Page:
Deadliest creature in the world invades homes in Zimbabwe and the world where temperatures are high
Kudzai Gaveni, Online Writer
THE deadliest creature in the world has once again invaded homes in Zimbabwe and other tropical regions as temperatures warm up.
It is not a lion, venomous snake, crocodile or one of those big scary animals. Actually, it could d be among the tiniest animals in the world. Causing the deaths of about 1 million people every year worldwide – up to 10 times more than snakes that are rated the second deadliest killers – mosquitoes thrive in hot humid conditions.
The mosquito comes top consistently in ratings of the world’s top killer across numerous scientific sites.
With temperatures picking up for the summer season in Zimbabwe and other parts of the southern hemisphere, mosquito bites are becoming more frequent. Different types of mosquitoes cause a range of diseases that can be fatal if not treated early.
The diseases include malaria, Zika, Dengue Fever, West Nile Virus, Yellow fever and Chikungunya. In Zimbabwe, the main killer disease spread by mosquitoes is malaria. Victims contract it through the bite of the female anopheles mosquito.
Good news, at least for people in Bulawayo and Harare – according to health experts- is that there are no malaria-causing mosquitoes in the cities.
Malaria cases are often imported from the eight rural provinces. The mosquitoes found in the cities are mainly culex species that bite terribly at night and people lose sleep because of them but are not harmful to health.
(INSERT image of culex mosquito)
They may occasionally cause allergic reactions or skin rashes but are otherwise not really harmful.
Nearly half of the world’s 8 billion people are at at risk of malaria due to mosquito bites.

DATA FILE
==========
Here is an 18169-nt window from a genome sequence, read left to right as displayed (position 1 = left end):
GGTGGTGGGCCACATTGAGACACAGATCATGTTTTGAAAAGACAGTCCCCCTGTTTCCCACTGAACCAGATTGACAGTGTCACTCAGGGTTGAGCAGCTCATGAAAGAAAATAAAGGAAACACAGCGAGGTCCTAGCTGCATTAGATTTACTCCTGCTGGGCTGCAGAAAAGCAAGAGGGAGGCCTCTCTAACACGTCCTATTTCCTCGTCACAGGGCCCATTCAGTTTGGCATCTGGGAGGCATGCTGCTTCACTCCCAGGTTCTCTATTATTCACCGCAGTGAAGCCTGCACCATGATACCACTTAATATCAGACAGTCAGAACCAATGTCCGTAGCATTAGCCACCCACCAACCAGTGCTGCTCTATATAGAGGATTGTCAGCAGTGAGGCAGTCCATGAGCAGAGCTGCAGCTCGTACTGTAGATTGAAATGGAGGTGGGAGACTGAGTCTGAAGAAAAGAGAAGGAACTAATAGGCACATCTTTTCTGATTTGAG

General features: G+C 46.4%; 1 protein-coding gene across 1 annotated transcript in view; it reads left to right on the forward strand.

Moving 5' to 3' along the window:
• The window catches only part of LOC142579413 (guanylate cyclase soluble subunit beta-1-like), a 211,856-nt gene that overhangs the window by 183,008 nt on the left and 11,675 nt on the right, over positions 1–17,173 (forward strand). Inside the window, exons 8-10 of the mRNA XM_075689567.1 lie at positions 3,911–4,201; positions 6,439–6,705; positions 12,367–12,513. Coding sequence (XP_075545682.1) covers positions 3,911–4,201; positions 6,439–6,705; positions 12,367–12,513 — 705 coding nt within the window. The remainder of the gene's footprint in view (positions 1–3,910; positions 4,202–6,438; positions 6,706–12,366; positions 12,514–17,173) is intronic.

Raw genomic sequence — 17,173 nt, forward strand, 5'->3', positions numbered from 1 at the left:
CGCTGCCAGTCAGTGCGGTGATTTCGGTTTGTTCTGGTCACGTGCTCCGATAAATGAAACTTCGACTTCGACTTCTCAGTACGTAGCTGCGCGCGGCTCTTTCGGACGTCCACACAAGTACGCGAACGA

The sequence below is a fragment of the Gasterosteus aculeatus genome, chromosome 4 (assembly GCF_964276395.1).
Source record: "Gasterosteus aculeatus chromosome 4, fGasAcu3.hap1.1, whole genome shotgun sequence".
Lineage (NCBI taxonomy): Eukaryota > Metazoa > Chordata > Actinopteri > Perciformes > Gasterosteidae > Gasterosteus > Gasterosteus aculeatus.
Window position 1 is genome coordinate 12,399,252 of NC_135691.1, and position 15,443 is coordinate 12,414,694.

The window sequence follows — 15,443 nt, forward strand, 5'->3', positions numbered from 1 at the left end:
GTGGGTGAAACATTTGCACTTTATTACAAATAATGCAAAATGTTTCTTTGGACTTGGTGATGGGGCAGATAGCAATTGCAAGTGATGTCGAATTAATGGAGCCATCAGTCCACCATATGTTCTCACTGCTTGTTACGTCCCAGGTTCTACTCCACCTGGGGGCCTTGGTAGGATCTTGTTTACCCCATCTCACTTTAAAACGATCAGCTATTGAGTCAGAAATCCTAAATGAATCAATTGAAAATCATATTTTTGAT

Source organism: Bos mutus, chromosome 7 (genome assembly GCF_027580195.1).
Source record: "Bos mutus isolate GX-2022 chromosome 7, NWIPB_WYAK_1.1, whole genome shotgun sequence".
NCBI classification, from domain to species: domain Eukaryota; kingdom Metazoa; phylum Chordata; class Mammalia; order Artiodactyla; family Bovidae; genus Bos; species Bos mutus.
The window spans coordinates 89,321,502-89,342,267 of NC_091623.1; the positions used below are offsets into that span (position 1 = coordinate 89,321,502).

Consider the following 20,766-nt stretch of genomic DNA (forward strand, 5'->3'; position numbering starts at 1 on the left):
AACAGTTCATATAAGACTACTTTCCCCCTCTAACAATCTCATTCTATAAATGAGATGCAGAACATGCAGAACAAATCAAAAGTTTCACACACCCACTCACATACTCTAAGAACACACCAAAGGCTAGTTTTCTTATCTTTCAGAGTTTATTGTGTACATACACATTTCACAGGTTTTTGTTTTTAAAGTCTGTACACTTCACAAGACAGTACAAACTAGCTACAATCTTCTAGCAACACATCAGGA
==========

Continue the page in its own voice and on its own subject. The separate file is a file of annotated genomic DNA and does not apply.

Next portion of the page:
Africa has the highest rate of malaria cases, according to the latest world malaria report by the World Health Organization.
The continent is believed to have 95 percent of the world’s malaria cases and 96 percent death records.
Nigeria, the Democratic Republic of the Congo, the United Republic of Tanzania, and Niger recorded more than half of all deaths from the mosquito-borne disease.
Infants, children under 5yrs, pregnant women, travelers, and people with HIV and AIDs are at a higher risk of severe infections.
According to the World Health Organisation, the most common early symptoms of malaria are fever, headache, and chills.
The symptoms usually start within 10-15 days of getting bitten by an infected mosquito.
Futher good news is that malaria is both preventable and treatable.
To prevent malaria, people should use mosquito nets, repellents, coils, and vapors; and wear clothing that covers exposed skin, especially at night.
(INSERT image of a preventive measure)
Travelers are also advised to visit the doctors when visiting mosquito-infested areas so that they can be given medication such as Chemoprophylaxis before traveling.
Regular spraying of stagnant water bodies and removal of containers in which water can collect, like empty tins around homes, can destroy breeding grounds for mosquitoes and reduce their menace.
(INSERT image of spraying of breeding grounds)
Once malaria is suspected, victims are advised to rush to hospital for treatment as delays may result in death.